Articles

Role of Private Equity in the Indian Economy

by Kunal Joshi content writing

The SEBI (Alternative Investment Funds - AIF) regulations were announced in 2012 to promote investment by institutions and individuals in new classes of assets like commercial real estate, commodities, SMEs, infrastructure, social ventures, intellectual property, distressed privately-held businesses, and in a variety of relatively less-regulated funds. Technically, any investment, such as a private equity fund, that looks beyond traditional assets like stocks, bonds, and cash is considered an AIF.

 

The buoyancy of India’s private equity ecosystem is driven by several factors such as a significant increase in the demographic with investable assets and the willingness to take higher risks in the hope of better returns. Obviously, it is not possible for the stock market to deliver such ROI within its remit. India’s consuming classes have a hunger for instant gratification, and this has spawned app-based consumer services and a growing startup circuit.

 

Private equity (PE) firms in India have opened up a new window for raising funds badly needed to inject money into not just cash-strapped startups and medium enterprises but also into meaningful social ventures. Besides, the country faces a $1.5 trillion+ gap in infrastructure funding for the period 2016-2026, money that is required to develop world-class roads, railways, seaports, airports, power, and telecom. It takes private equities and other AIFs to fill all of that shortfall. Private equity investments in India stood at $35.8 billion in 2018.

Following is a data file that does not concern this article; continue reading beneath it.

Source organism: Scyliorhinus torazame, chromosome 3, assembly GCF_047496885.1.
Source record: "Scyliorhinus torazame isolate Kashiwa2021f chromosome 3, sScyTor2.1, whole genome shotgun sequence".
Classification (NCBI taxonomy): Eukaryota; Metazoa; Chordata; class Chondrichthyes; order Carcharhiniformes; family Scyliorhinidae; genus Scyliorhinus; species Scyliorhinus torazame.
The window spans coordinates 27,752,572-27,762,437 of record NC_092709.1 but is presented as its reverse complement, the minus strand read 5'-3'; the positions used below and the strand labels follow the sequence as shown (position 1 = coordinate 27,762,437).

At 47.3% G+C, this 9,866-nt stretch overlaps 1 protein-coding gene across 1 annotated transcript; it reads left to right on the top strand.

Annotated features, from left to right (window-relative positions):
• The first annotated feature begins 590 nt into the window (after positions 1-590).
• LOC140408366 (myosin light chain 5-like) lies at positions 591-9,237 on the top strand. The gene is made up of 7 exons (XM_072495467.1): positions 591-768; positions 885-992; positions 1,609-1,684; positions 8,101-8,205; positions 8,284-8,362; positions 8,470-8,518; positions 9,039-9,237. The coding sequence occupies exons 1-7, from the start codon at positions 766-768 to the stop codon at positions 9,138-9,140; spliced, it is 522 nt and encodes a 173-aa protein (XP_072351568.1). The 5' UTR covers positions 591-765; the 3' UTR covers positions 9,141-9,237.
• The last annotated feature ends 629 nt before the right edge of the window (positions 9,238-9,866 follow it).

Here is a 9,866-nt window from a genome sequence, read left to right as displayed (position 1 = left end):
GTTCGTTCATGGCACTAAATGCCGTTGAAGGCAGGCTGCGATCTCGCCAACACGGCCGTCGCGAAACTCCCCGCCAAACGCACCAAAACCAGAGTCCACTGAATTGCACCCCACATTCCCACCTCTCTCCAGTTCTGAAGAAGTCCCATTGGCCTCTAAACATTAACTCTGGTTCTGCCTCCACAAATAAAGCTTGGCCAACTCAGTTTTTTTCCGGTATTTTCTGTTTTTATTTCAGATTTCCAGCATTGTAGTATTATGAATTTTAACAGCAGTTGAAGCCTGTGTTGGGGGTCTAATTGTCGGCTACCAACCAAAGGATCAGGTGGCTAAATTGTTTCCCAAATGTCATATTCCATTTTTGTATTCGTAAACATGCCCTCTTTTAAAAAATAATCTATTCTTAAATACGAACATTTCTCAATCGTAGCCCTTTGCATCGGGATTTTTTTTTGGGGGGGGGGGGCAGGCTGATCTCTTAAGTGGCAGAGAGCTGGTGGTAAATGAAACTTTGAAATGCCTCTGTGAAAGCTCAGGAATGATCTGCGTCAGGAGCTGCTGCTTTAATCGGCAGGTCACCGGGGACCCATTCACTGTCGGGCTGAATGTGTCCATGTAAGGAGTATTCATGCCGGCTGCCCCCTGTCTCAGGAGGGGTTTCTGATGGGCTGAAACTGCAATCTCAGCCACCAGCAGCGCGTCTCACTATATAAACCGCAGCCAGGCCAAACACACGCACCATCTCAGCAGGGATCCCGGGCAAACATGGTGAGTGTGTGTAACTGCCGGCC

PEs play an increasing role in supplementing public sector investments in infrastructure expansion in both tier-1 and 2 cities, thus helping fuel India’s ascension in the global economic order. Many PEs invest in civil construction projects, tollways, BOTs, commercial buildings, real estate and renting firms, and land banking entities engaged in aggregating parcels of land for future development and/or sale. Successful PE funds are known to stage well-timed exits to reap high profits. Increasingly, many PE funds prefer to take a controlling stake, rather than a minority stake in the companies they invest in, so they can chart their own exit route independent of the promoter. Such “control deals” reached a critical mass of $9.9 billion in 2018, according to EY India.    

 

Privately-held growth-capital funds are also routinely infused into startups to overcome their dire need for seed-stage or follow-on funding. Promising up-and-coming businesses are shortlisted for funding based on their potential to disrupt existing business models and generate appreciable returns in the shorter term. Many of these are sector-agnostic funds and are responsible for driving rapid growth across sectors like manufacturing, infrastructure, IT/ITeS, education, financial services, consumer, and retail. By doing so, PEs spark market demand, create new jobs where there were none, and add to GDP growth.

 

India’s scheduled commercial banks were weighed down by non-performing assets (NPAs) to the tune of ₹10.4 trillion in May 2019. PEs put new life into such debt-ridden businesses by funding asset reconstruction companies (ARCs) via the security receipts issued by the latter. This private placement gives the PE an undivided interest in the financial assets under reconstruction.

About Kunal Joshi Freshman   content writing

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Joined APSense since, November 22nd, 2017, From Mumbai, India.

Created on Aug 6th 2019 03:47. Viewed 57 times.

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